Certainly, there is more than one bot that needs the same credentials.

How do we ensure that the change is reflected across all bots?

Obviously, the password should not fall into the hands of anyone. So, it can't be hardcoded into the bot. If we do that, anyone who can see the script will have access to the password as well.

Yet, the bot should be able to input the password in plain text, whenever there is a need.

While performing its task, the bot might trigger the transmission of data between various machines or servers involved in the automation. Every communication needs to be encrypted and proper protocol followed.

Not only that, organizations also expect RPA solutions to have audit trails which credentials were accessed by which bot and when.

How does a business user ensure that the credentials s/he's provided is used only by the bot for a specific task? What if the bot designer uses it for automating some other process?

One bot needs to perform a task and another check the task. Now, one bot can't be doing both, can it?

How do we ensure segregation of duties isn't jeopardised?

I get to hear a lot of these questions in my line of business. Every customer I meet has a 'how' question about security, specifically credentials management.

Well, the most common way is integration with external data/security management solution. CyberArk, one such solution, enables privileged access security. Other products use global variables and store credentials globally, so it can be accessed by all the bots. While this avoids the problem of modifying each bot when password changes, it doesn't address the concerns of audit trail still remain.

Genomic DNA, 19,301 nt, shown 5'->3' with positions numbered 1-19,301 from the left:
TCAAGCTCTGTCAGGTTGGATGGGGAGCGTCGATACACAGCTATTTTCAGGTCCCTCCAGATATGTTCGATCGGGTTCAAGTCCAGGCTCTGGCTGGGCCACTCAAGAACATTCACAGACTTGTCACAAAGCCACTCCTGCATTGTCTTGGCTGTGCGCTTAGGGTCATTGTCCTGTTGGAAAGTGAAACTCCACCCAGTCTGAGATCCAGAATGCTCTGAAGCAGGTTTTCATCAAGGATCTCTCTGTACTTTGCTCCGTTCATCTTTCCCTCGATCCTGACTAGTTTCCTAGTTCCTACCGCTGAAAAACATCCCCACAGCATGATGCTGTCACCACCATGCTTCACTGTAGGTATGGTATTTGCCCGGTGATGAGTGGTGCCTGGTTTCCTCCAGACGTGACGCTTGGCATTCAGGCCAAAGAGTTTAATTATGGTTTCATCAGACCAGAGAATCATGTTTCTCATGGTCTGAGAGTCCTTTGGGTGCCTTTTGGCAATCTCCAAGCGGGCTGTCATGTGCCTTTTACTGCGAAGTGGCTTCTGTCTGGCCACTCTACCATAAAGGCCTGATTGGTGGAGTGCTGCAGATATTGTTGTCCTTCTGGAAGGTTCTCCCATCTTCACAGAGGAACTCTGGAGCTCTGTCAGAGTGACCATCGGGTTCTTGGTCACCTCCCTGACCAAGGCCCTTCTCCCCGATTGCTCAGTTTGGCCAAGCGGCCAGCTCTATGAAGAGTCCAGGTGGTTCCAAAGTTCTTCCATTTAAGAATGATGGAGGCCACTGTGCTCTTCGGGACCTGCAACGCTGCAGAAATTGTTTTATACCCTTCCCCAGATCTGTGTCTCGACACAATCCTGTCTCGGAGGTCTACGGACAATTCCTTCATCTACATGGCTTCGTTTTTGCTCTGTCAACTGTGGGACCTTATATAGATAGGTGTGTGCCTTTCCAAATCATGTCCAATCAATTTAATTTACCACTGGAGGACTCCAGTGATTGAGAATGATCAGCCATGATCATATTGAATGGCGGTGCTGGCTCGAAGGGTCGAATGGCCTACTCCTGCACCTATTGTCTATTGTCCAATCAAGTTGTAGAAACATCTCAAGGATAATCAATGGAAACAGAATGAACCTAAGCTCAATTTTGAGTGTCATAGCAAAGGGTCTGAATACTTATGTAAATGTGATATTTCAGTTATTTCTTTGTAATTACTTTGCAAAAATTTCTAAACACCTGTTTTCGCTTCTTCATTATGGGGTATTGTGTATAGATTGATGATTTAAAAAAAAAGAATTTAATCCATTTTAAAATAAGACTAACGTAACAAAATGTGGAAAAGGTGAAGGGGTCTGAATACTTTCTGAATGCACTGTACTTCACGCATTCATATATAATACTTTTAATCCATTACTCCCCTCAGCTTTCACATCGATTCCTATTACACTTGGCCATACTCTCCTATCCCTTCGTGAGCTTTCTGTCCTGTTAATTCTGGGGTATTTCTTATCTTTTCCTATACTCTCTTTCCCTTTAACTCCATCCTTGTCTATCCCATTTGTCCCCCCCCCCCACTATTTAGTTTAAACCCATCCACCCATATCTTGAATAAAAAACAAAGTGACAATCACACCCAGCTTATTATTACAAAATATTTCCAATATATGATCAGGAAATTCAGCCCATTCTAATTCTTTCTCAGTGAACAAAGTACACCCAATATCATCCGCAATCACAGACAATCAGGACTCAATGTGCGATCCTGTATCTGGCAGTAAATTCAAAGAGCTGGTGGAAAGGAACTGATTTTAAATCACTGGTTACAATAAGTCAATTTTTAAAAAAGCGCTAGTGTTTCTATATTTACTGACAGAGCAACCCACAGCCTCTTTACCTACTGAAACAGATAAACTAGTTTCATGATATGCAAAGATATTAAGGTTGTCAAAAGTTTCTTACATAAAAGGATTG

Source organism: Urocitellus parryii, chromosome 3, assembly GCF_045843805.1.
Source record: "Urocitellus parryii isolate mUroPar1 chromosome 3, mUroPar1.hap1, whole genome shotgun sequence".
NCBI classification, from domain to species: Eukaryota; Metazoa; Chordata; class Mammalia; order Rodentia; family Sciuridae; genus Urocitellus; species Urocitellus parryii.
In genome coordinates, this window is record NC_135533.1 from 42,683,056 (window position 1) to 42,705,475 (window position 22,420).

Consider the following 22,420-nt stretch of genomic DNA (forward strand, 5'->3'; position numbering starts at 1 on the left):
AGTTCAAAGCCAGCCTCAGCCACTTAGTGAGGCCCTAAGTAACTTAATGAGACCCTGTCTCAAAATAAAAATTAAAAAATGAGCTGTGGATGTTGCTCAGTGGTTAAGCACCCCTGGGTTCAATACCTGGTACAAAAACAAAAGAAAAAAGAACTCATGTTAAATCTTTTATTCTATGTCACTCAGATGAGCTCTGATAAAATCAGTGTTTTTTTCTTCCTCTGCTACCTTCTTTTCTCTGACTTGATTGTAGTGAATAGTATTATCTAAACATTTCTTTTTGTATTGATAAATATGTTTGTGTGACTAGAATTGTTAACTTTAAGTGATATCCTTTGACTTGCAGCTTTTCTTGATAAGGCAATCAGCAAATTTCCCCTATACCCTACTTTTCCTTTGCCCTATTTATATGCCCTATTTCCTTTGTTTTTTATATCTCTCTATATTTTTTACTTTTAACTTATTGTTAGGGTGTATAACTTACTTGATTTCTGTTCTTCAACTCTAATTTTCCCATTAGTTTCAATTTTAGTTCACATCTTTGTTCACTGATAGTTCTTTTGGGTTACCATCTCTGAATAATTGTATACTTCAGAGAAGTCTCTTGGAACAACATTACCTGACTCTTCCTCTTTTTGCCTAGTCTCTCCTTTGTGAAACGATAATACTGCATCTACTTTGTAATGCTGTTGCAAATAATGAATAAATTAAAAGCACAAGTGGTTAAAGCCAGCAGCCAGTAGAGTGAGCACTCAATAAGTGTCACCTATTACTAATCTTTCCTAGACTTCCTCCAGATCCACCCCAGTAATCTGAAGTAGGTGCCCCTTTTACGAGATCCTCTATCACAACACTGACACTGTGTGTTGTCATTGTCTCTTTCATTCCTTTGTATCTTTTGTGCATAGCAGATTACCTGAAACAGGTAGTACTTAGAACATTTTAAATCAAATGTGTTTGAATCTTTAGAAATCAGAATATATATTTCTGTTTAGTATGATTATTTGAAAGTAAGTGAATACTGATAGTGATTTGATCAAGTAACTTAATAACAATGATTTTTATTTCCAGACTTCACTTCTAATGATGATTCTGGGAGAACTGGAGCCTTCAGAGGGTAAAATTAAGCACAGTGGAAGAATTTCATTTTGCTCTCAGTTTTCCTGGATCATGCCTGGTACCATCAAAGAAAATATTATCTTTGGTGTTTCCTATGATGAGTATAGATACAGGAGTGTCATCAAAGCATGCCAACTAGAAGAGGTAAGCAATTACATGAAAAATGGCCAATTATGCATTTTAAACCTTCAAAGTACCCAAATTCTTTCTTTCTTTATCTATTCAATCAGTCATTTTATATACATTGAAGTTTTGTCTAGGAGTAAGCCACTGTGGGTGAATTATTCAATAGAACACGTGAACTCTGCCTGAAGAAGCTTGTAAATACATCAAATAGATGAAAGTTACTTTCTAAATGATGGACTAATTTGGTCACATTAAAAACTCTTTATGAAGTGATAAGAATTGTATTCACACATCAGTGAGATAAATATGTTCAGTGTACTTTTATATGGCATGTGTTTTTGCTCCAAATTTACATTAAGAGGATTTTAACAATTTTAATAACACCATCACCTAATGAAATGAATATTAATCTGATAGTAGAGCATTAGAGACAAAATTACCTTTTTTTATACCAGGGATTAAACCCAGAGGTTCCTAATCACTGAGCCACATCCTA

So, how do we solve this problem?

Throughout our time working with global enterprises and building RPA systems, we couldn't find the perfect solution for the credential management aspect of RPA security. There was always something lagging. So, we stopped looking around and set to build one on our own.

Segregation of duties

To begin with, we ensured that no bot has independent powers of its own. We assigned ownership of each bot's tasks to its respective business owner, giving them complete control over the process.

As no two people are likely to have conflicting duties, no two bots will either.

Secure sharing

After careful consideration, we built processes by which the business user never has to give the password to the bot designer at all. While using JiffyRPA, the business user will simply enter the credentials into JiffyVault. The vault will keep it safe and only give a key or token to the designer, who gives it to the bot. The bot will then use the key to extract credentials from the vault and perform its task.

Secure design stage

With JiffyVault, the bot designer never has access to your data. All tests during the design phase are performed using dummy data, dummy credentials and the associated key. The bot will have access to your data only when it is executed in the production environment, and the business user validates it.

Uninterrupted password changes

Every time the password changes, the business user can login to JiffyVault and update his/her credentials. The key will remain the same and the bot will continue to run without interruptions. By the way, all the bots using that JiffyVault will also continue to run, without the need to update passwords individually.

Detailed audit trails

JiffyVault enables an audit trail for each bot, and the capability to define which bot can use which key for which task. Business users have complete control over this too.

Security is an important part of any automation solution, it's one that we take very seriously. To know more about JiffyRPA and JiffyVault, speak to our consultant today!